San Diego State outfielder Chad Bible, who was diagnosed with Hodgkin’s lymphoma before baseball season, received some very welcome news this week. Bible’s most recent scan did not show any signs of cancer. “I’m in remission, and I couldn’t be happier,” said Bible, who was informed on Thursday before undergoing his ninth round of chemotherapy.
Coastal Carolina last year became the first team in 60 years to win the national title in its first trip to the College World Series. A sense of familiarity returns to Omaha, Neb., this year. All eight teams have made CWS appearances this decade, with Florida and TCU returning for the third and fourth straight times, respectively. Only LSU (six titles) and Cal State Fullerton (four) and Oregon State (two) have come away with titles, however. CWS history: This is the Titans’ 18th appearance.
It has been three years since Tony Gwynn’s death on June 16, 2014, and I’m still at a loss for words. The Union-Tribune did a series last year called “The 52,” which recognized the most memorable sports moments in San Diego history. This one qualified for all the wrong reasons. Tony’s battle with cancer was well known, but the seriousness of his condition was known to only a very few. His death shocked and saddened not just San Diegans but baseball fans across the country.
Muck Rack makes it simple to find people, tweets, or articles that mention any name, keyword, company, hashtag etc. We've compiled this guide to help you make the most of your search.
Selecting a term
Start searching tweets, articles from media outlets, articles mentioned in tweets, journalists'
names, titles and bios with some suggested searches:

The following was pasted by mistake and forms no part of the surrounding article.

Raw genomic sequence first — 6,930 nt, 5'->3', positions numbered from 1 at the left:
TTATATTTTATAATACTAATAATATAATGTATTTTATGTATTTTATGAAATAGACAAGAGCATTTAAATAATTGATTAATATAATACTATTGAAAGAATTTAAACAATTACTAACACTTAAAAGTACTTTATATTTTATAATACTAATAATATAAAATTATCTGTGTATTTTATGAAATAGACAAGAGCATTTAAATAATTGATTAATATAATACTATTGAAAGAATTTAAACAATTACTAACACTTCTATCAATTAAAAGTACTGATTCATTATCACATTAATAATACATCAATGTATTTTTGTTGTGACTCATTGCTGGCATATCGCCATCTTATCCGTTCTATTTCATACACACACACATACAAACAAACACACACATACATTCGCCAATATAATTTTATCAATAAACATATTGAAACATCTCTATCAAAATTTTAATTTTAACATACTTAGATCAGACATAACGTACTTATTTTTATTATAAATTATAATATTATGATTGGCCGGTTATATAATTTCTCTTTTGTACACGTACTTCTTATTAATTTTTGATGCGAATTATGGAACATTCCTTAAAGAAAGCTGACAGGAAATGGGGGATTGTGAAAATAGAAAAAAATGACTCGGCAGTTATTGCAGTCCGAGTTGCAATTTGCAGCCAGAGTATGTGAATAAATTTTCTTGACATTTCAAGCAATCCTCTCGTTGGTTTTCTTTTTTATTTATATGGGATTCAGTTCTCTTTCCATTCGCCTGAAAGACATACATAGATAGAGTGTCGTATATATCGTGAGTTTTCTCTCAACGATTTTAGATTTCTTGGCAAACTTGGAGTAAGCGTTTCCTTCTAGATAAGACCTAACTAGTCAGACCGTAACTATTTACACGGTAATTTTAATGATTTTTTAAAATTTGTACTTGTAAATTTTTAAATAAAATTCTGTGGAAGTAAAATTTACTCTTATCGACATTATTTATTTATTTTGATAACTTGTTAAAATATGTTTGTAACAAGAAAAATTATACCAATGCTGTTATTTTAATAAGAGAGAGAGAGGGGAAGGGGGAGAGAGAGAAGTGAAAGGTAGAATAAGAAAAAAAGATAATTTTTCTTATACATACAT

Companies or Topics (e.g. iPhone, Microsoft)
Phrases (e.g. "cloud computing") — use quotes to keep the terms together
Twitter handles (e.g. @username) — returns those who have mentioned or replied to
Names (e.g. "David Pogue")
Hashtags (e.g. #sxsw, #london2012)
Bio details (e.g. vegan, Olympics, father)
Muck Rack's Advanced Search allows for many boolean operators.
Find results that mention multiple specified terms, use AND or
+. For example, ensure each result contains both Elon Musk and Mark Zuckerberg by
searching Obama AND Romney or Obama + Romney.
Use the operators OR or , to broaden your search when you'd like either of
multiple terms to appear in results. (This is the default behavior of our search when no operators
are used.) For example, search for democrat OR republican to find results that refer to
Democrats and/or Republicans.
Use NOT or - to subtract results from your search. For
example, searching Disney will yield results about the Walt Disney Company as well as Walt Disney
World Resort. To exclude mentions of Disney World, search for Disney -World or Disney
When using one of these operators with a phrase, enclose it in quotation marks. For example, you can
find results about smartphones excluding Apple's iPhone 4S by searching smartphone -"iPhone
Exact case matching or punctuation
If you're searching for a brand name or keyword that relies on specific punctuation marks or capitalization, you can
find results that match your exact query by adding matchcase: before the keyword you're searching for, like matchcase:E*TRADE .
Use parentheses to separate multiple
boolean phrases. For example, to find journalists talking about having fun in Disney World or
Disneyland, search for ("disney world" OR disneyland) AND fun.
An asterisk can be used to search for any variation of a root word truncated by the asterisk. For example, searching for admin* will return results for administrator, administration, administer, administered, etc.
A near operator is an AND operator where you can control the distance between the words. You can vary the distance the near operation uses by adding a forward slash and number (between 0-99) such as strawberries NEAR/10 "whipped cream", which means the strawberries must exist within 10 words of "whipped cream".